Microsoft also seemed conscious of qualms that have been expressed about the future of the traditional desktop. "The heart of the Windows 7 desktop still remains, and continues to work as before," assured Sinofsky. Nonetheless, the desktop appeared for a only few seconds through the course of the entire presentation, mainly in order to show Office 2013.
Microsoft deftly kept the focus firmly on the benefits of its new touch-based apps, while ensuring that their incompatibility with the old world of Windows hardly came up. The term ‘Modern' was never used, and in fact the all-new touch environment of Windows 8 was never referred to by any name other than ‘Windows 8.'
There was at least a quick admission that Windows 8 did ask users to re-learn a lot of their habits. "To ease the move to Windows 8, every PC will come with a simple how-to," said Sinofsky. This will show up when the user first starts up the system.
Ballmer Sums Up
Microsoft CEO Steve Ballmer closed the presentation. Speaking in the less-bombastic mode he's adopted of late, Ballmer said, "Windows 8 shatters perceptions of what a PC really is," and opens "a new era for Microsoft and our customers."
"Look at all these gorgeous, gorgeous machines, and how alive the all are with activity," he added, referring to the ‘live tile' screen. "Your Microsoft account is the key to that. You log in just once and you see your device light up with your life.
"This is just a very small sample of what will be available," Ballmer continued. "These are the thinnest, the lightest and the fastest PCs ever created. Everybody should be able to find their perfect PC," whether they're looking for something "affordable" or "spectacular high-end devices."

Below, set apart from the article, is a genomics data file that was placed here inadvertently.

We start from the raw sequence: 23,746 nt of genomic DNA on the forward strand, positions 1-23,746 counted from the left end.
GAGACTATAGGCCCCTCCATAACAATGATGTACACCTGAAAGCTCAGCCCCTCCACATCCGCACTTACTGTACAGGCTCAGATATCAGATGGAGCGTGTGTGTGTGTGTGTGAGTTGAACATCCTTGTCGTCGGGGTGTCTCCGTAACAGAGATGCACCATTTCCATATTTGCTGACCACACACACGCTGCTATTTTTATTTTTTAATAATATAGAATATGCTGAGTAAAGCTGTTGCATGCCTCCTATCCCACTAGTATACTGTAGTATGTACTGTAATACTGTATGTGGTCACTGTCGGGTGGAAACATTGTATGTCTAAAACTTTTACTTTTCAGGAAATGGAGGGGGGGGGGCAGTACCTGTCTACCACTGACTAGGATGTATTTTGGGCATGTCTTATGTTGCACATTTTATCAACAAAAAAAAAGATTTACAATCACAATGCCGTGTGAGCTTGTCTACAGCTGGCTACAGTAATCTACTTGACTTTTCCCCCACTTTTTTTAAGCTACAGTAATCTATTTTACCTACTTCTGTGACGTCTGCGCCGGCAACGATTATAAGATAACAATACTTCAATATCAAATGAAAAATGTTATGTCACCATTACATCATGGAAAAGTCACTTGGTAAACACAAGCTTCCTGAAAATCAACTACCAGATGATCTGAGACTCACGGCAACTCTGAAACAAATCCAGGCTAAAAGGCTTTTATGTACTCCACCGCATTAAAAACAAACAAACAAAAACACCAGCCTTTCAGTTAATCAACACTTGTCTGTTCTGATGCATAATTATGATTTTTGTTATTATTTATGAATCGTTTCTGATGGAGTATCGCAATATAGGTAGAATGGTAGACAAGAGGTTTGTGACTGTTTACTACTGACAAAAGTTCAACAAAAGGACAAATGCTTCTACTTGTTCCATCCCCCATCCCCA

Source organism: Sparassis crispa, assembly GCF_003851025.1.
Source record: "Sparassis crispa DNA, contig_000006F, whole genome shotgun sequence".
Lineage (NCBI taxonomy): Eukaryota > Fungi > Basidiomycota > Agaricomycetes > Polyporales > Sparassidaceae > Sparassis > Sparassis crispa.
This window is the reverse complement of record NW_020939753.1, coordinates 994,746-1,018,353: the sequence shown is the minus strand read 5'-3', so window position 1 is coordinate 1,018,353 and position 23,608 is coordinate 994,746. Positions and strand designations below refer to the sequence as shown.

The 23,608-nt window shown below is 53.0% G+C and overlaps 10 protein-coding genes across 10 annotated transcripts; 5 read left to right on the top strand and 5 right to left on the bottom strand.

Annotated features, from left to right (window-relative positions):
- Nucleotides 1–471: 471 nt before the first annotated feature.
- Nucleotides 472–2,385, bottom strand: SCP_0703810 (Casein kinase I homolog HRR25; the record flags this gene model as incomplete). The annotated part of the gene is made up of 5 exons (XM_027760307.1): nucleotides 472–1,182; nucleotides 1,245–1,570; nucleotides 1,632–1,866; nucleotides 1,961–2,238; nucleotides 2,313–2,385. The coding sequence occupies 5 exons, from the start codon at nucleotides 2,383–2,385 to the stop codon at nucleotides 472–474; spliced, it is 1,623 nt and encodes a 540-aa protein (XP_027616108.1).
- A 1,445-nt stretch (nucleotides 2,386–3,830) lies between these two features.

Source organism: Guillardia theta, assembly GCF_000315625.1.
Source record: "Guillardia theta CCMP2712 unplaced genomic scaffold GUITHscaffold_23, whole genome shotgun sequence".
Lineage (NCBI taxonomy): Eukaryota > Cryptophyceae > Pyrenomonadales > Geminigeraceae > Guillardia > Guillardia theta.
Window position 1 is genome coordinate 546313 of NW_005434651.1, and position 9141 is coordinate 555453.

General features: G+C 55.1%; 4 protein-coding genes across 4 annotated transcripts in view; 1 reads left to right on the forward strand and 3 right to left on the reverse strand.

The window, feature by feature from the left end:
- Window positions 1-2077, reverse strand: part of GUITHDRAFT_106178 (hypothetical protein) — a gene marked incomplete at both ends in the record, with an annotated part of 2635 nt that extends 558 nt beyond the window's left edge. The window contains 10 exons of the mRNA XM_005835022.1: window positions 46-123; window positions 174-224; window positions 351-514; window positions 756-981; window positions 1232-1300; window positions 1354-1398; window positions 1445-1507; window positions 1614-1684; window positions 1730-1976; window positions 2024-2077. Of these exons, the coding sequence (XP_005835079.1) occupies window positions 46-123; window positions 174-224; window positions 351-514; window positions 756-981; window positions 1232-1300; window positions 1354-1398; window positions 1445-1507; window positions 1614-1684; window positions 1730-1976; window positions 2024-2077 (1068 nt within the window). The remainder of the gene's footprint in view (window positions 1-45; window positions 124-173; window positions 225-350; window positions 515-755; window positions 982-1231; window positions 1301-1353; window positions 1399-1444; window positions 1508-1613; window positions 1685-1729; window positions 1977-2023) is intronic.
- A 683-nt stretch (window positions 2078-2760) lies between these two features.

Ballmer took time to emphasize the key competitive feature of Windows 8: integration of touch with full-blown computing. "One device now pairs the greatest qualities of the PC with the greatest qualities of the tablet experience," he stated. "Are these new designs PCs? Yes! Are these new designs tablets also? Yes! You're not going to find that phenomenal productivity experience on any other tablet."
Ballmer didn't forget to highlight Windows' traditional strength in business. "Enterprise customers will love the new Windows 8 devices," he said. "Windows uniquely gives them the tools they need to protect their corporate data, while giving employees the ability to select the devices they really want."
Finally, Ballmer also noted that people can choose Windows 8 knowing that there's a phone "designed to work in a similar way," with live tiles, support for the same Microsoft account, and the ability to sync up to the same SkyDrive content.
This is "Windows re-imagined," Ballmer summed up. "You're certainly going to hear it in our ads. It really captures what our team set out to do with Windows 8... Windows 8 really does bring together the best of the worlds: PC and tablet, work and play."
All in all, Microsoft did about as good a job on the launch as anyone could have expected. Now its going to be down to users to form their own hands-on opinion. As Ballmer said: "Seeing, touching, clicking and swiping is really believing."
Photoe and video by John Thomson